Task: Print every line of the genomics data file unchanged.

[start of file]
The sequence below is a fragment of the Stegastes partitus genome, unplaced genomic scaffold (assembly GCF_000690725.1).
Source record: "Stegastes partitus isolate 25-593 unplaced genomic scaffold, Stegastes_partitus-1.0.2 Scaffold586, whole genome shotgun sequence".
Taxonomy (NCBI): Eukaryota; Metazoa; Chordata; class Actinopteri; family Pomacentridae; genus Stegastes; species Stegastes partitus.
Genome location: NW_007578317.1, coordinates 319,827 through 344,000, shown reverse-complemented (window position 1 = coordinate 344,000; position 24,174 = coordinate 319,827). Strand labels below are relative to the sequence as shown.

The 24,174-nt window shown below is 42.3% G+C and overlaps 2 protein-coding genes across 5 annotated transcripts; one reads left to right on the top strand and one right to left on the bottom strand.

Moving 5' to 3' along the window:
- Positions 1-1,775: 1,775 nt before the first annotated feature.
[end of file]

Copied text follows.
The sequence below is a fragment of the Stegastes partitus genome, unplaced genomic scaffold (assembly GCF_000690725.1).
Source record: "Stegastes partitus isolate 25-593 unplaced genomic scaffold, Stegastes_partitus-1.0.2 Scaffold586, whole genome shotgun sequence".
Taxonomy (NCBI): Eukaryota; Metazoa; Chordata; class Actinopteri; family Pomacentridae; genus Stegastes; species Stegastes partitus.
Genome location: NW_007578317.1, coordinates 319,827 through 344,000, shown reverse-complemented (window position 1 = coordinate 344,000; position 24,174 = coordinate 319,827). Strand labels below are relative to the sequence as shown.

The 24,174-nt window shown below is 42.3% G+C and overlaps 2 protein-coding genes across 5 annotated transcripts; one reads left to right on the top strand and one right to left on the bottom strand.

Moving 5' to 3' along the window:
- Positions 1-1,775: 1,775 nt before the first annotated feature.